– Michael Turelli, professor of genetics at UC Davis and (at least on this trip) amateur drosophilid collector gave a stunning talk about using the intracellular bacterium Wohlbachia to eliminate dengue

– the final event, a barbeque, featured a short film about the week by LACM videographer Edgar Chamorro.

Some photos follow, including a group photo of nearly all participants. These photos help portray not only the enjoyment, but also the dedication of the team to document as many Zurqui flies as possible. The results of their efforts will appear soon on this website.

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Yes, nearly all these people came to Costa Rica to study flies! (click photo for larger view)

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LACM ornithologist Kimball Garrett releasing a bird after checking it for hippoboscids (bird louse flies)

Manuel Art Brian
Manuel Zumbado, Brian Brown, Art Borkent: three dipterological amigos

Giant flies with giant names

Kirks pantophthalmid

A Brazilian pantophthalmid. Yes, it is real.

Some of the largest flies in the world belong to a family called (believe it or not) Pantophthalmidae. The tongue twisting nature of this name aside, the English name “giant wood-boring flies” seems less impressive. They are found only in the Neotropical Region (South and Central America), where they are uncommonly collected, usually at light or on freshly cut wood. Although frighteningly large, these flies are utterly harmless. Their larvae, however, bore into dying or dead trees eventually growing to a large enough size to produce the iconic adults.

I have seen exactly two living adults of these flies, but recently in Costa Rica, we came across evidence of many more. We were staying at a resort oriented towards birders called “Hacienda Baru” that is situated close to sea level on the Pacific coast near Playa Dominical. It was hot and humid there, and the biting midges were fierce, but we made it through a few days before fleeing to the highlands.

Along the trails were logs cut from tree falls, and in some of them were living and freshly abandoned pupae of pantophthalmids. In the log photographed here, I counted 65 exit holes alone, and some other trees in the vicinity had hundreds of holes drilled by the larvae of these flies.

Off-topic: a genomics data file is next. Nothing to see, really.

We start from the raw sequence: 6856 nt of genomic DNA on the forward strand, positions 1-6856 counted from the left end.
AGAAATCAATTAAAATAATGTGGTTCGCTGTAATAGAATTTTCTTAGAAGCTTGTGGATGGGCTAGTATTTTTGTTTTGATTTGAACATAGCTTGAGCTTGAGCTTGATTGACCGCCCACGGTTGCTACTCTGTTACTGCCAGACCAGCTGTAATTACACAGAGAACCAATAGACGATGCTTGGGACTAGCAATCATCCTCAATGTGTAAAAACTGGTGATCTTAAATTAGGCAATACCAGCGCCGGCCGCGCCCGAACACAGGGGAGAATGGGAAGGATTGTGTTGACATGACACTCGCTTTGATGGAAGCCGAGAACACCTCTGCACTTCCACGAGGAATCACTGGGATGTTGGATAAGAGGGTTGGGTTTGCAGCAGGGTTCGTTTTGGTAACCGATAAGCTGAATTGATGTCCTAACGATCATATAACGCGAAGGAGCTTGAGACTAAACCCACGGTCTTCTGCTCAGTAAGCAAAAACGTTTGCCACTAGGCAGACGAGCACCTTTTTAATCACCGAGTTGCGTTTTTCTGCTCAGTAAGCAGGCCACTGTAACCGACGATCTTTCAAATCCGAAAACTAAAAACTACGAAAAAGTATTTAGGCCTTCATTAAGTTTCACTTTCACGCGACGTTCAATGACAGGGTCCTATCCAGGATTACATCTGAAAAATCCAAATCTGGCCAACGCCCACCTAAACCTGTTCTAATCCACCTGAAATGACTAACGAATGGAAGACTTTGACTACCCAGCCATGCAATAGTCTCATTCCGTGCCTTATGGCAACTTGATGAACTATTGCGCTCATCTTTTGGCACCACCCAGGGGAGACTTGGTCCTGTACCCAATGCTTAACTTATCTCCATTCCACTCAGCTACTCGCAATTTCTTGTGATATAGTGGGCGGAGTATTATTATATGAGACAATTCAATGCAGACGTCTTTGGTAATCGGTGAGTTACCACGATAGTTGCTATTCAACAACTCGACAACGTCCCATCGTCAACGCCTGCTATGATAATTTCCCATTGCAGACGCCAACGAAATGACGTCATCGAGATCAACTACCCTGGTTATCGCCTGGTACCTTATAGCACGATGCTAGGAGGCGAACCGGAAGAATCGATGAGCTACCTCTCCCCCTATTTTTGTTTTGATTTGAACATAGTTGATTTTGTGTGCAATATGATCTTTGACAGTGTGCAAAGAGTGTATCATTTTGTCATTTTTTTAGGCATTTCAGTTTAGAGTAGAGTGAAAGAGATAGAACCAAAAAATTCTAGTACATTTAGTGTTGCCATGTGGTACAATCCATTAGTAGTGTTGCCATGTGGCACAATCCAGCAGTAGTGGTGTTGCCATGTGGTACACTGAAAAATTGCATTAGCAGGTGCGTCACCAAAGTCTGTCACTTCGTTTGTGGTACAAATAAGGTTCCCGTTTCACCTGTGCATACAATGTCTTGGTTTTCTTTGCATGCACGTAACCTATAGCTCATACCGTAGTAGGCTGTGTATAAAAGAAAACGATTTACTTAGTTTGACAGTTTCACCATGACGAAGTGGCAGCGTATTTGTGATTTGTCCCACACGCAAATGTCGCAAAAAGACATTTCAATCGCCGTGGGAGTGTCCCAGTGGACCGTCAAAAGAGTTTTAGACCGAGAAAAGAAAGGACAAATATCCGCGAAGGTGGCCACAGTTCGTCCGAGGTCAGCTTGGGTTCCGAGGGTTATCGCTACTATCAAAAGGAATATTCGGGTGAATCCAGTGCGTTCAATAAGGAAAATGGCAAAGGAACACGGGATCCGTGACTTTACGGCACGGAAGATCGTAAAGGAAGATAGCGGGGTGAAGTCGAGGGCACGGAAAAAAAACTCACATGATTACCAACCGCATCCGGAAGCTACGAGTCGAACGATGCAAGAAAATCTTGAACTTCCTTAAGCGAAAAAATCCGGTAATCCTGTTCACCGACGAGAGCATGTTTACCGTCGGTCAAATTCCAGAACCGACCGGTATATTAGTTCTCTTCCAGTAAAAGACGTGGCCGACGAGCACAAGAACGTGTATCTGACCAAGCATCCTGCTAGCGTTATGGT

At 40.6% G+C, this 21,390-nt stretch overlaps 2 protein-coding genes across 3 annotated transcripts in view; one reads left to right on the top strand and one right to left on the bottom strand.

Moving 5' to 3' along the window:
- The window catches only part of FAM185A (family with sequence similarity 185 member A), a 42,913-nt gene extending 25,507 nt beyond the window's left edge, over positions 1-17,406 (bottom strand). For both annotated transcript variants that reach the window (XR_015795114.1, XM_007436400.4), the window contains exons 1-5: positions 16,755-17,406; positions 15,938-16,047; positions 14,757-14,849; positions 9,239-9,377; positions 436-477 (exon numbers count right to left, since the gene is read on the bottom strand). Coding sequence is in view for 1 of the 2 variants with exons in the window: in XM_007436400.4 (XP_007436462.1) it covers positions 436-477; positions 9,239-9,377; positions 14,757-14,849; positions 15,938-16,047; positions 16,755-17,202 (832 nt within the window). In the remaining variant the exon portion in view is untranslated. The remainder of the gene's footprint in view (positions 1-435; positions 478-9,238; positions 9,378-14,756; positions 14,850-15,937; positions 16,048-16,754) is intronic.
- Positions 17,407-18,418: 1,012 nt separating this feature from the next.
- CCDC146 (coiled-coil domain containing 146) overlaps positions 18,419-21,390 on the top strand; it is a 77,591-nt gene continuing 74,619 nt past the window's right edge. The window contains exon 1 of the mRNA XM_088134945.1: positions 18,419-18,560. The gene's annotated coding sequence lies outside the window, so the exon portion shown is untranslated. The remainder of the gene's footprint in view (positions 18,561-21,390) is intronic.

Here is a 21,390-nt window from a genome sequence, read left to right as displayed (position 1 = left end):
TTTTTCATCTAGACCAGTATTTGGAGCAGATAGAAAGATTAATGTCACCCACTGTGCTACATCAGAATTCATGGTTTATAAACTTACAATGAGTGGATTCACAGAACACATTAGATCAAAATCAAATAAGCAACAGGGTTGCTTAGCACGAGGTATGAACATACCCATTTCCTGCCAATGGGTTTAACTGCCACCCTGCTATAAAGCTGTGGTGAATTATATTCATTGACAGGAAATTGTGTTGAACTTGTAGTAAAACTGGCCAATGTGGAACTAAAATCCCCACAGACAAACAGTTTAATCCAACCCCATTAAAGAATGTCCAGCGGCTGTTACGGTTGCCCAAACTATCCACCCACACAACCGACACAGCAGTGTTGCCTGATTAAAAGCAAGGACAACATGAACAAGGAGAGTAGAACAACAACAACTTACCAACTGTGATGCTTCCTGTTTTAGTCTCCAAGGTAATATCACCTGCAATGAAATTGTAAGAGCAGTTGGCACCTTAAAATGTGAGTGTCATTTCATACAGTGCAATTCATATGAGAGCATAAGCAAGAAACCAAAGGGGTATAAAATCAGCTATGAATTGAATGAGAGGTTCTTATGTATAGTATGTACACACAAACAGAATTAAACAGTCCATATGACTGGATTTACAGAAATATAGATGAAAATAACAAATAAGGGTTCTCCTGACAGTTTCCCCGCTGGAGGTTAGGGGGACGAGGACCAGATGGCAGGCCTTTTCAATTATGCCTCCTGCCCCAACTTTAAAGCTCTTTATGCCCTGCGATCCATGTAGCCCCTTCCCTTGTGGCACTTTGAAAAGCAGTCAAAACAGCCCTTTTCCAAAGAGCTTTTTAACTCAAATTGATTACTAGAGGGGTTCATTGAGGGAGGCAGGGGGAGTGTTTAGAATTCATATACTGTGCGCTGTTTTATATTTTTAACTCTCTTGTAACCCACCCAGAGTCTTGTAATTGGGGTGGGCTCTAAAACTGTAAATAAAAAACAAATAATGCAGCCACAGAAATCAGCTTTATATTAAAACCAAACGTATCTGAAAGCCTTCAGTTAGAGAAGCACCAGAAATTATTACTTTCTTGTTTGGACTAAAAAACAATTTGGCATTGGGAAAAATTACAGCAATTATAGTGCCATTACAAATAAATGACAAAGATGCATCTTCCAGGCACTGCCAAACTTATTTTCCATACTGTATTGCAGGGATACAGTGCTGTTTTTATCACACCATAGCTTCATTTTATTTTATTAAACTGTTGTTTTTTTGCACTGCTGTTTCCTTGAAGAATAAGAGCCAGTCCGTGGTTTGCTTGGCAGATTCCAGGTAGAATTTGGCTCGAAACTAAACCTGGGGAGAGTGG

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empty pantophthalmid pupa

For those interested in encountering large numbers of giant wood-boring flies, Hacienda Baru should be the first place on your list!

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log full of pantophthalmid borings

(I thank Kirk Fitzhugh for the first image).

Getting lucky

Collecting flies while they are mating is a surefire way to establish conspecific identity. Many female phorids are extremely different in appearance than the males (search this site for lots of examples), and linking the two together can be almost impossible, based on morphology.
< Borgmeieriphora in copula

Borgmeieriphora in copula oblique

In this case, we have a pair of Borgmeieriphora collected in a Malaise trap by Wendy Porras in Costa Rica. The females are wingless, reduced creatures, which however have a sharpened, parasitoid type ovipositor. They lived in army ant colonies, but are rarely collected. The only large series of specimens known is a group that I caught over such ants at La Selva Biological Station many years ago. The males were flying over the ants, carrying the females, as many phorids do. Since then, males have shown up frequently in trap samples, but until now females almost never. This new capture was surely a huge stroke of luck, because most mating pairs separate before they die in the alcohol.

Collecting weird lesser dung flies

I suppose I could have come up with a better title, but with all due respect to my friend and mentor Dr. Steve Marshall, the family Sphaeroceridae does not often lend itself to superlatives. You wouldn’t know this from reading his recent book, Flies: the natural history and diversity of Diptera, however, in which Steve gushes appreciatively about the hordes of dingy, drab brown flies that swarm over cow pies. He reserves special appreciation for the subfamily Homalomitrinae, a group he co-described with his colleague Jindrich Rohacek. These flies, unlike their relatively dull relatives, are bizarre looking creatures, with reduced wing venation, flattened heads, and thickened leg segments. The original specimen was a female collected with army ants in Brazil in 1930; others were found to be attracted to lights. The six known species are organized into three genera: 4 species in Homalomitra, 1 species in Sphaeromitra, and one in Podiomitra. There are fewer than 20 specimens known.